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I'm doing a bit of research on doing social analysis between so called "hub" people. Basically what I want to try to do is determine the shortest paths between two individuals. The problem is that while there are relatively few individuals (a few hundred at most), there are a LOT more connections between the nodes (and several categories of connections). So while a graph may have 100 nodes, there may be tens of thousands of connections (Some of which are redundant).

Now, what we want to try to do is show the relationships from each individual to each other. So for example, if you pick person A, show all of their first degree relationships. Then show all second degree relationships, etc until all the relationships are shown.

There may be as many as 1000 nodes and 100,000 connections, but I don't think too much more than that. Are there any simple algorithms available for this, or would pre-computing unique permutations (via a Map-Reduce style system) be my best bet?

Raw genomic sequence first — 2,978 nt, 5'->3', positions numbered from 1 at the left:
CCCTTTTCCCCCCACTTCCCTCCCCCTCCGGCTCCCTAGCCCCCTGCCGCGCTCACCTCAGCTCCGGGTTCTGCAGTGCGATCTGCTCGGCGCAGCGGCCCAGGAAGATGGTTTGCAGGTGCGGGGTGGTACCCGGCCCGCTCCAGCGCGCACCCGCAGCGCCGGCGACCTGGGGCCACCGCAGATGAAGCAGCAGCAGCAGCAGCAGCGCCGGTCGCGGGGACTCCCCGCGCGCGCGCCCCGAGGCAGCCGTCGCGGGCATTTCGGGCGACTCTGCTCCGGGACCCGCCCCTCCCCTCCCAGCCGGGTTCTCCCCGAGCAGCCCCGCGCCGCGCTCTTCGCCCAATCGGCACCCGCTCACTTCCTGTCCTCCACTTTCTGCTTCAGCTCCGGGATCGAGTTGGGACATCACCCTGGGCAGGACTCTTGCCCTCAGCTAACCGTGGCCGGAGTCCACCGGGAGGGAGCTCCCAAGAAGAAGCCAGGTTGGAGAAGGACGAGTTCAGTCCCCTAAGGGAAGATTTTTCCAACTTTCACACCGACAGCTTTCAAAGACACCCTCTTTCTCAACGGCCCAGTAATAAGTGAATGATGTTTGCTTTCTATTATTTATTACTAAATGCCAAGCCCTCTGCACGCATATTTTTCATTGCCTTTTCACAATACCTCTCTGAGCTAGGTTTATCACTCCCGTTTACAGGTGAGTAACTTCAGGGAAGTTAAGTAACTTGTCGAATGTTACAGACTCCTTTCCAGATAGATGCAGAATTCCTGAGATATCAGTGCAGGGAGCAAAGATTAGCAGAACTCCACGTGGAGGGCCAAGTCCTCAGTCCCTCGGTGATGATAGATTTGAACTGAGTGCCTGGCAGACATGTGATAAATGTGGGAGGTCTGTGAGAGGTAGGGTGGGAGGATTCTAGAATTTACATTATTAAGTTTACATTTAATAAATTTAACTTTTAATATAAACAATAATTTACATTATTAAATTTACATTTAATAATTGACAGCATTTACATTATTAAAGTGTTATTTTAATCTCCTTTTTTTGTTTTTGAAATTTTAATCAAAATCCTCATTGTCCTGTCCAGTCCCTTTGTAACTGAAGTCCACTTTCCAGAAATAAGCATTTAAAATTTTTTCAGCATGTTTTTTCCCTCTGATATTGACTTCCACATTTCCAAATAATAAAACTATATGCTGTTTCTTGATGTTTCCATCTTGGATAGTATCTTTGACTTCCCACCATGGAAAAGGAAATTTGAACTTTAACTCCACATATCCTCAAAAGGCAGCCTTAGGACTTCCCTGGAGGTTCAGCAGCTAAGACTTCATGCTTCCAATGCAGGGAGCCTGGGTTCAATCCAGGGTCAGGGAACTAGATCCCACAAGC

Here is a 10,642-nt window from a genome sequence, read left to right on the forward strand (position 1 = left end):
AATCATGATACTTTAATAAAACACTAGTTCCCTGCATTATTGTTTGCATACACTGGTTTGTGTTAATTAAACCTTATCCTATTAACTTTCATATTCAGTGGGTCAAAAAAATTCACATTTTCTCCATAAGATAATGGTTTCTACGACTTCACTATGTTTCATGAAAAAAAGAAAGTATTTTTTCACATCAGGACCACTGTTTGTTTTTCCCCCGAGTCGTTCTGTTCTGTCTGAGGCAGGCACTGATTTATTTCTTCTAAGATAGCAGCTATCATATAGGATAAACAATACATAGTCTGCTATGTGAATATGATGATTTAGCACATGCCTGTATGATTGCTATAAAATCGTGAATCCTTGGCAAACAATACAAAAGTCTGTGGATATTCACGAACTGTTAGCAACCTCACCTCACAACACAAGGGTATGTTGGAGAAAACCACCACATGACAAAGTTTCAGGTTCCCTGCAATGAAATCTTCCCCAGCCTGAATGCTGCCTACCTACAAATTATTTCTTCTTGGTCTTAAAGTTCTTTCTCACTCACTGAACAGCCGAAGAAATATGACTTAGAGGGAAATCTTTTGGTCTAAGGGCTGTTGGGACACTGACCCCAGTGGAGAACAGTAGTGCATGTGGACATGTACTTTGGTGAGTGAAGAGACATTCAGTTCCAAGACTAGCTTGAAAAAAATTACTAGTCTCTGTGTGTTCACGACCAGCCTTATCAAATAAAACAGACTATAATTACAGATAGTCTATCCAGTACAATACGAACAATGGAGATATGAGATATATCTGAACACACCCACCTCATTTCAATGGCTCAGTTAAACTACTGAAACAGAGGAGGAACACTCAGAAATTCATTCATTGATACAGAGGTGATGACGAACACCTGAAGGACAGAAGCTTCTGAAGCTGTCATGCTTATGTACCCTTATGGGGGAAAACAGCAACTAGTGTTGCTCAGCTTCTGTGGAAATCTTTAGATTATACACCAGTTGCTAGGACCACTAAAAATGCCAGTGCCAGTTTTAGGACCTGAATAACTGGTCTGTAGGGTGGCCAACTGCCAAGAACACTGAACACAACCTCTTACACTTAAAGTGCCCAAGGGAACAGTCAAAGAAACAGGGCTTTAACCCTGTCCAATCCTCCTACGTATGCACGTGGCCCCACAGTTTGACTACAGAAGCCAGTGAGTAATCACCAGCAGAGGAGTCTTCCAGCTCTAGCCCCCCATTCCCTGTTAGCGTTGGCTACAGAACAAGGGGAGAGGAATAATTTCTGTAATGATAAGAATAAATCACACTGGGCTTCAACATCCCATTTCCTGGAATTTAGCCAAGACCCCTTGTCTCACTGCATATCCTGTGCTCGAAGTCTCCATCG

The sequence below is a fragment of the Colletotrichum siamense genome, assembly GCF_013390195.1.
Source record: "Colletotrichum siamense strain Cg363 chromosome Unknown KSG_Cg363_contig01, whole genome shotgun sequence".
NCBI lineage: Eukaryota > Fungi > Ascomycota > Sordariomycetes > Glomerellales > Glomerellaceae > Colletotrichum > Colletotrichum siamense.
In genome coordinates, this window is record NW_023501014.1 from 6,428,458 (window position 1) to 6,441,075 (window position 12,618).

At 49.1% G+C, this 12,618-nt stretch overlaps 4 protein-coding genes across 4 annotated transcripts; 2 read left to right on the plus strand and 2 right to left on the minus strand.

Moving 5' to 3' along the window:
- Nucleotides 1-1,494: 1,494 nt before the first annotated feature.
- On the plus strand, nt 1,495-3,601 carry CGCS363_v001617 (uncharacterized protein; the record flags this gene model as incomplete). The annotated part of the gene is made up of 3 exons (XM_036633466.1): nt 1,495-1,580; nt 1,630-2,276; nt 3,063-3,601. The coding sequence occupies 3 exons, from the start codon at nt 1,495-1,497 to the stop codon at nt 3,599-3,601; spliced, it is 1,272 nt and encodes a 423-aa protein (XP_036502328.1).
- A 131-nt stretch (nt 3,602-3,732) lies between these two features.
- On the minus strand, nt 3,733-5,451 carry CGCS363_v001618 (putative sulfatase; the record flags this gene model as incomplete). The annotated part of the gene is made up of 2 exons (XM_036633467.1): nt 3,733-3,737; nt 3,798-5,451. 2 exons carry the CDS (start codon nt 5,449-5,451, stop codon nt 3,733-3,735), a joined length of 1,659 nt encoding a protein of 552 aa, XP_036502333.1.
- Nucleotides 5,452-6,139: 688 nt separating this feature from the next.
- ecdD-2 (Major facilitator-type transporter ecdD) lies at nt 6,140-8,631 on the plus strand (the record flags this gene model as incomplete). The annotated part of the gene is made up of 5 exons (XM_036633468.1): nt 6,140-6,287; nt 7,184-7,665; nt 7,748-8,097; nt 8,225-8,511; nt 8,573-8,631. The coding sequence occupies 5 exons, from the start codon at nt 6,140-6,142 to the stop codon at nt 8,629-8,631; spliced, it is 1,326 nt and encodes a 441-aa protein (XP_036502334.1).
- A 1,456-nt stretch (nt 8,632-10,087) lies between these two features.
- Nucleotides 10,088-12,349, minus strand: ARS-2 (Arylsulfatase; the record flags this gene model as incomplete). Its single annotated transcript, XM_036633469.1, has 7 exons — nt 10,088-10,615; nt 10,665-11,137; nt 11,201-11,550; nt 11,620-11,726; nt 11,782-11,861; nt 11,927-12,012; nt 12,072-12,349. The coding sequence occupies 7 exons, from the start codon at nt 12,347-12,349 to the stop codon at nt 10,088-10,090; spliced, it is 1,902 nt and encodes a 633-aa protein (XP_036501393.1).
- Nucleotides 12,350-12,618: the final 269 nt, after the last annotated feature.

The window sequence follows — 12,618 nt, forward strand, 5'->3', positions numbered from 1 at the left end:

Am I right by thinking this problem is a NP problem (I don't think it's NP-Complete, but it might by NP-Hard)?

Thanks

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You can create a table with the degrees-of-separation between every two users by doing a BFS or DFS from each node and recording the length of the shortest path to each node you reach as you get there (sometimes replacing a larger value with a shorter one through a different path you explored later). That's definitely polynomial time (O(|V|^2 + |V|*|E|)), but that's not to say it's cheap to do.

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    $\begingroup$ Actually, just BFS. DFS won't give you the right results. $\endgroup$ – Jeffε Dec 12 '10 at 7:26
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You are looking for breadth-first search. O(n + m) and pretty simple to code. If you want to calculate the number of shortest paths from a to b, there is a variant of breadth-first search described as an exercise in "Algorithm Design" by Kleinberg and Tardos which will do the job.

The algorithms work extremely quickly - I wrote a variant of this in Python to analyze a 30000 vertex / 100000 edge graph and the slowest part of the process was reading the graph data off the hard drive.

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You want all solutions, so it is closer to http://en.wikipedia.org/wiki/Sharp-P-complete type problems, although I don't think this is #P complete.

Highly symmetric graphs will yield large numbers as many paths will be the shortest from A->B. Think of a torus grid when you are making paths between two points on opposite sides of the torus.

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